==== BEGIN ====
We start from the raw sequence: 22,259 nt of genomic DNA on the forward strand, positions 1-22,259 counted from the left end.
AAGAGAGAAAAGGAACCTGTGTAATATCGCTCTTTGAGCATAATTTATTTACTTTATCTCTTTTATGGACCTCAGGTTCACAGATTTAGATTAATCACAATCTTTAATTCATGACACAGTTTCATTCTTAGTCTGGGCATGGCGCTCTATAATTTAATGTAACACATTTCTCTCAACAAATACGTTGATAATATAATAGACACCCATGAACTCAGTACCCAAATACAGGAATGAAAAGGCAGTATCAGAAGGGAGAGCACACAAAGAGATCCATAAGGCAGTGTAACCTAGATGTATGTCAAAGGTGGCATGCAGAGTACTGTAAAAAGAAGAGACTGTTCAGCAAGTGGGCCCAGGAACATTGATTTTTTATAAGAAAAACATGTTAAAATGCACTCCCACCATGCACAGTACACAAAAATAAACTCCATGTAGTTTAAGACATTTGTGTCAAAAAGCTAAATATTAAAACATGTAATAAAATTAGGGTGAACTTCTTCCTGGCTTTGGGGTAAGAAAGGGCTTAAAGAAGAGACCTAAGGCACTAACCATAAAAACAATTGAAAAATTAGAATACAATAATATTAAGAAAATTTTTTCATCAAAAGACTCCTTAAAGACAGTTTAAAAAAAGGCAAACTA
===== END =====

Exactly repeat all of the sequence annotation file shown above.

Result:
We start from the raw sequence: 22,259 nt of genomic DNA on the forward strand, positions 1-22,259 counted from the left end.
AAGAGAGAAAAGGAACCTGTGTAATATCGCTCTTTGAGCATAATTTATTTACTTTATCTCTTTTATGGACCTCAGGTTCACAGATTTAGATTAATCACAATCTTTAATTCATGACACAGTTTCATTCTTAGTCTGGGCATGGCGCTCTATAATTTAATGTAACACATTTCTCTCAACAAATACGTTGATAATATAATAGACACCCATGAACTCAGTACCCAAATACAGGAATGAAAAGGCAGTATCAGAAGGGAGAGCACACAAAGAGATCCATAAGGCAGTGTAACCTAGATGTATGTCAAAGGTGGCATGCAGAGTACTGTAAAAAGAAGAGACTGTTCAGCAAGTGGGCCCAGGAACATTGATTTTTTATAAGAAAAACATGTTAAAATGCACTCCCACCATGCACAGTACACAAAAATAAACTCCATGTAGTTTAAGACATTTGTGTCAAAAAGCTAAATATTAAAACATGTAATAAAATTAGGGTGAACTTCTTCCTGGCTTTGGGGTAAGAAAGGGCTTAAAGAAGAGACCTAAGGCACTAACCATAAAAACAATTGAAAAATTAGAATACAATAATATTAAGAAAATTTTTTCATCAAAAGACTCCTTAAAGACAGTTTAAAAAAAGGCAAACTA